Ant-Man and the Wasp Image

Ant-Man and the Wasp

By Alan Ng | July 3, 2018

I was a huge Marvel Comics kid back in the 80’s. Although I was primarily an X-Men fan, I read Avengers too. Yellow Jacket was my favorite Avenger until I found out he wasn’t Asian. I’ll admit, this pre-adolescent had a little comic-book crush on Janet Van Dyne…and Jean Grey (shout-out to John Byrne). Ant-Man and the Wasp is somewhat nostalgic for his old man looking back at soap-opera-like marriage between Hank and Janet. Well, that felt good. I’m all warm and fuzzy inside.

Ant-Man and the Wasp picks up roughly two years after Captain America: Civil War (Pre-Avengers: Infinity War). Scott Lang (Paul Rudd) is three days away from finishing the house arrest portion of his plea deal for helping Captain America escape and using unauthorized tech. Scott’s actions not only landed him in jail but also forced Hank Pym (Michael Douglas) and Hope Van Dyne (Evangeline Lilly) into hiding.

Scott’s personal life is complicated. Keeping tabs on him is F.B.I. agent Jimmy Woo (Randall Park) ensuring that Scott: never leaves in his home, never dons the Ant-Man suit, and never contacts Hank and Hope. So far, so good. Scott also partnered with Luis (Michael Peña), T.I. (T.I.), and Kurt (David Dastmalchian) in creating a startup security consulting company, X-CON. And Scott has also regained visitation rights with his daughter, Cassie (Abby Ryder Fortson), as well as earned the trust of Maggie (Judy Greer) and Paxton (Bobby Cannavale).

Meanwhile, knowing that Scott was able to go sub-atomic and return in the first film, makes Hank believe there’s a chance to rescue his wife, Janet Van Dyne (maybe played by Michelle Pfeiffer) from the quantum realm. With Hope’s help, Hank develops a quantum tunnel (or whatever it’s called) built from illegal tech she bought from tech fence/restauranteur Sonny Burch (Walter Goggins).

“…knowing that Scott was able to go sub-atomic…makes Hank believe there’s a chance to rescue his wife, Janet…”

While the initial test of the quantum tunnel failed, it did temporarily open a quantum link (or whatever it’s called) between Scott and Janet. So, our heroes set out to: get the final piece of tech from Sonny, sneak Scott out of house arrest, figure out how to locate Janet, mend bridges with Hank’s former colleague Bill Foster (Laurence Fishburne), evade Sonny’s gang who wants Hank’s tech Hank, finish a sales presentation for X-CON, and defeat the film’s villain Ghost (Hannah John-Kamen) in time to rescue Janet from the quantum realm or be lost forever.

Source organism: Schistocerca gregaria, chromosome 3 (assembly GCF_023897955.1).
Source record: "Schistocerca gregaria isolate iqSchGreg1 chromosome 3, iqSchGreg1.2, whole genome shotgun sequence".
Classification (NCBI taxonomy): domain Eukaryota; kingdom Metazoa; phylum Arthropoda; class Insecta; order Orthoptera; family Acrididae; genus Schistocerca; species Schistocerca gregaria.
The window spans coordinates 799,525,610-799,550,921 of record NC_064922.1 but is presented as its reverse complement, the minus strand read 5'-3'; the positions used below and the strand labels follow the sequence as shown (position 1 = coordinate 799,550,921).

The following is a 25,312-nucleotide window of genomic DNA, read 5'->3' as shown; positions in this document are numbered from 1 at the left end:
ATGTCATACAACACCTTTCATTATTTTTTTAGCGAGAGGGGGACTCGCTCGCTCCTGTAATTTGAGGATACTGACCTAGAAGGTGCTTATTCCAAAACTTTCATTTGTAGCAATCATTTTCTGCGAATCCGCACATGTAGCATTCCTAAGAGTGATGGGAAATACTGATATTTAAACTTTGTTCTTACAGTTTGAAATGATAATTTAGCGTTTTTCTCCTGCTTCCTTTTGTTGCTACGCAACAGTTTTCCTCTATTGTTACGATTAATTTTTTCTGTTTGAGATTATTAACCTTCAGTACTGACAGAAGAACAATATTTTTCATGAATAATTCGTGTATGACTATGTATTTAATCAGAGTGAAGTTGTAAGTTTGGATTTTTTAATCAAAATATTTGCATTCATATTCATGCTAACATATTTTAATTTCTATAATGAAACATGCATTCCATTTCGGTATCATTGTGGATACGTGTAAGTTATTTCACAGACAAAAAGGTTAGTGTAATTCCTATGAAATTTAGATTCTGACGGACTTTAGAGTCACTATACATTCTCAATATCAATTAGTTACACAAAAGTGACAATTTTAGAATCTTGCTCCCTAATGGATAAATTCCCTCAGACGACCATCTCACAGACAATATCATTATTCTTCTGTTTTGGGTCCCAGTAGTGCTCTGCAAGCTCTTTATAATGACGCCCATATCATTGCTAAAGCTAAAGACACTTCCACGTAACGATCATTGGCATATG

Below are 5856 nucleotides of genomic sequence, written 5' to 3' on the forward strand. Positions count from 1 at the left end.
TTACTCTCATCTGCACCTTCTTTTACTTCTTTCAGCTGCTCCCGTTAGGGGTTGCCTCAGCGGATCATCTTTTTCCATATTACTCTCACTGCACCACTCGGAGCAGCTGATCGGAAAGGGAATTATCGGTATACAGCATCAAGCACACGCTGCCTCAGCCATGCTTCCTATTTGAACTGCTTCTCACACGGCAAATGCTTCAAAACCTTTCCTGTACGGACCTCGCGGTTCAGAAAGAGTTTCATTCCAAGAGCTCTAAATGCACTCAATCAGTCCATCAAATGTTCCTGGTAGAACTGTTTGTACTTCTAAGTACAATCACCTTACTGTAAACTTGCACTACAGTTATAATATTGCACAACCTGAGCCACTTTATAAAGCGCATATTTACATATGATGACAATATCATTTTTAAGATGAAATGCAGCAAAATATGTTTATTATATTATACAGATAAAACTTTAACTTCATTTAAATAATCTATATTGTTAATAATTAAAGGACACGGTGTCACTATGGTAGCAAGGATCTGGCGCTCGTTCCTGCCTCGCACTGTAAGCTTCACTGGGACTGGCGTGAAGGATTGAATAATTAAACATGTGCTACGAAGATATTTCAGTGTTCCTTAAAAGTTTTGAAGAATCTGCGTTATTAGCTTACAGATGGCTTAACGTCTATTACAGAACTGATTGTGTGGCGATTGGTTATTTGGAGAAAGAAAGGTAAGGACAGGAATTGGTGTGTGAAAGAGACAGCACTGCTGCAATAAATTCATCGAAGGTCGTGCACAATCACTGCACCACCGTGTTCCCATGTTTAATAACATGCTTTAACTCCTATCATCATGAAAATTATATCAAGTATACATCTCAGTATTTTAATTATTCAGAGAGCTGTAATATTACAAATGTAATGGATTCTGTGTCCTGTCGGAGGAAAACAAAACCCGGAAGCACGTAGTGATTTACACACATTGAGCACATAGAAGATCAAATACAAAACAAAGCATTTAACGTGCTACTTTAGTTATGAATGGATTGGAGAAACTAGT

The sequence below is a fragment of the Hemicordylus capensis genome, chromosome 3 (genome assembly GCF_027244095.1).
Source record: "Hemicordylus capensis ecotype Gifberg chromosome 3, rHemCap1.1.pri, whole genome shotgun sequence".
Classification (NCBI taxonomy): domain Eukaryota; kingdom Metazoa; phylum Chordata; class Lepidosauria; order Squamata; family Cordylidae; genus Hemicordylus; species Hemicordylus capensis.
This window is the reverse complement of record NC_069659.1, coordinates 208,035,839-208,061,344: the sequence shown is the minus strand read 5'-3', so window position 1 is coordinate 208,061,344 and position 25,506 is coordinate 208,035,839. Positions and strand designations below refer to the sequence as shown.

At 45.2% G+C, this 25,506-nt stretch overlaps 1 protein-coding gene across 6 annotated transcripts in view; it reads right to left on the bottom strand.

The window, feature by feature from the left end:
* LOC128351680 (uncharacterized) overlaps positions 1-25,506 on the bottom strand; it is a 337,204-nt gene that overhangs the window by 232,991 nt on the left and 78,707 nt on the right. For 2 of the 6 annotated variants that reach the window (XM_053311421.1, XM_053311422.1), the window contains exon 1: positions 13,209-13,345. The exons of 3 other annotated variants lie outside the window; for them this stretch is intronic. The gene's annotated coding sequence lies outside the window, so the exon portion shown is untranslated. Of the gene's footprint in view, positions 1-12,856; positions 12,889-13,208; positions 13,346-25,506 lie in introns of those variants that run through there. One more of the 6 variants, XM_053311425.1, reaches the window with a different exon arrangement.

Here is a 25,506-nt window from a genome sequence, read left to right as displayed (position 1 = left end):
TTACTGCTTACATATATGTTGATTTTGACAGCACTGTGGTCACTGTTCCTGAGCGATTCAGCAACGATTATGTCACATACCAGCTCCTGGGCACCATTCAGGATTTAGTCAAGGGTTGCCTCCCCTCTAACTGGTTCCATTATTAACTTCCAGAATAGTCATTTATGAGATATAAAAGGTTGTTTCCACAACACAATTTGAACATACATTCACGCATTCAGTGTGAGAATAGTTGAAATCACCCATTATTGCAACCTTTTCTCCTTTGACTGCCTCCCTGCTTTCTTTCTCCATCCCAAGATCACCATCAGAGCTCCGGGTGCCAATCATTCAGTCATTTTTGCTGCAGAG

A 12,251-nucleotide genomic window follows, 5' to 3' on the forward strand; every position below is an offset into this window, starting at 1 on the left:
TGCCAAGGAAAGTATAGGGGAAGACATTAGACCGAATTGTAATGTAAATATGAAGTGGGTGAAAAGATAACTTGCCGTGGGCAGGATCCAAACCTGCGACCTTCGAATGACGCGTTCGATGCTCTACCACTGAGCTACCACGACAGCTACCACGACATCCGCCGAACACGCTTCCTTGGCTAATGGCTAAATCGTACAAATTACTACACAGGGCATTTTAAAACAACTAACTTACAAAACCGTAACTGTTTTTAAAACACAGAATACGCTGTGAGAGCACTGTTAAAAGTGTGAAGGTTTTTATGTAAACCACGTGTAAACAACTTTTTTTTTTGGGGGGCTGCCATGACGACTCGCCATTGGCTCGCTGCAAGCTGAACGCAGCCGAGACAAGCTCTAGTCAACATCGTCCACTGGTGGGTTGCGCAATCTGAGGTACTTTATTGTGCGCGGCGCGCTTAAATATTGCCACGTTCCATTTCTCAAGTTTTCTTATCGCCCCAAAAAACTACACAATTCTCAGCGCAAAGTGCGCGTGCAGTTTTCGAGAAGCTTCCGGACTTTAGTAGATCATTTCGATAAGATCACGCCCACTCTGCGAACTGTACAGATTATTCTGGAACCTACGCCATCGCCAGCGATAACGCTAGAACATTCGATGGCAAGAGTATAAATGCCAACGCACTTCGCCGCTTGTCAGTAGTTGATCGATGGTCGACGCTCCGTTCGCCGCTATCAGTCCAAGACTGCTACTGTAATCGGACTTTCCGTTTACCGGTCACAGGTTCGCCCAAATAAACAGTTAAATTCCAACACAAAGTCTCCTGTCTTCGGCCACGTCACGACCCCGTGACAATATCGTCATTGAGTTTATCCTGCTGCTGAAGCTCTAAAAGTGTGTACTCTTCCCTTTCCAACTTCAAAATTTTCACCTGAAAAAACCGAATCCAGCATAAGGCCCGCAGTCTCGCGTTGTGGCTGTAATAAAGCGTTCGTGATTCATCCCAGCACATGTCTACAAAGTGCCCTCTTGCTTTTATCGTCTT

Directing once again, Peyton Reed firmly establishes the Ant-Man franchise as the funniest films of the MCU (squeaking by Guardians of the Galaxy). While much of the humor in Guardians is based on far-out wacky aliens, Ant-Man’s humor is much more grounded and relatable in human relationships, situations, and character development. The humor is spread nicely throughout the film and contrasts masterfully against the seriousness of Hank and Hope.

Like Deadpool 2, Ant-Man and the Wasp is an almost perfect sequel bringing back everything awesome from the first film. Scott as the loveable underdog trying to do the right thing knowing it might land him in jail. Cassie and Scott’s relationship just rip at those heartstrings throughout the entire film. Cute, bordering on sappy. We also revisit the rocky relationship of Scott with Hope (will they…won’t they?) and get a glimpse into why everyone hates Hank. Michael Peña gets more screen time as Luis, that comes with a hilarious call back to Luis’ enthusiastic storytelling style.

“…establishes the franchise as the funniest of the MCU (squeaking by Guardians)…”

Good sequels also improve on the first. Let’s start with Randall Park as Agent Jimmy Woo. He represents a new source of laughs and is the much-needed Asian in the diversity mix missing in the first. Scott’s powers in Ant-Man was shrinking and talking to ants. Here we add his growth powers. Along with the hand-to-hand combat of the first, we get vehicle chases. And then there’s Hope who kicks a*s with her shrinking powers. Many of the cool tricks in the first film are effectively expanded in this sequel.

I said before Ant-Man and the Wasp is an almost perfect sequel. Without spoiling anything, the film’s villain, Ghost, feels more like a complication to the team than an actual villain. Also again, without spoiling anything, the final fate of Ghost felt like lazy writing and way too convenient. Once you see it, you’ll know exactly what I’m talking about.

Some final thoughts. Ant-Man and the Wasp is a hilariously, fun action-flick that takes the edge off the tragic ending of Avengers: Infinity War. At the start of the third act, my kid leaned over and asked, “How much longer is this film?” The familiar indicator that she’s bored. I said, “30 minutes.” She replied “What? I don’t want this movie to end!” And finally, the end credits? The entire audience lost their s**t.

Ant-Man and the Wasp (2018) Directed by Peyton Reed. Written by Chris McKenna, Erik Sommers, Paul Rudd, Andrew Barrer, Gabriel Ferrari. Starring Paul Rudd, Evangeline Lilly, Michael Douglas, Michelle Pfeiffer, Laurence Fishburne, Hannah John-Kamen, Michael Peña, T.I., David Dastmalchian, Judy Greer, Bobby Cannavale, Abby Ryder Fortson, Randall Park.

8 out of 10 stars

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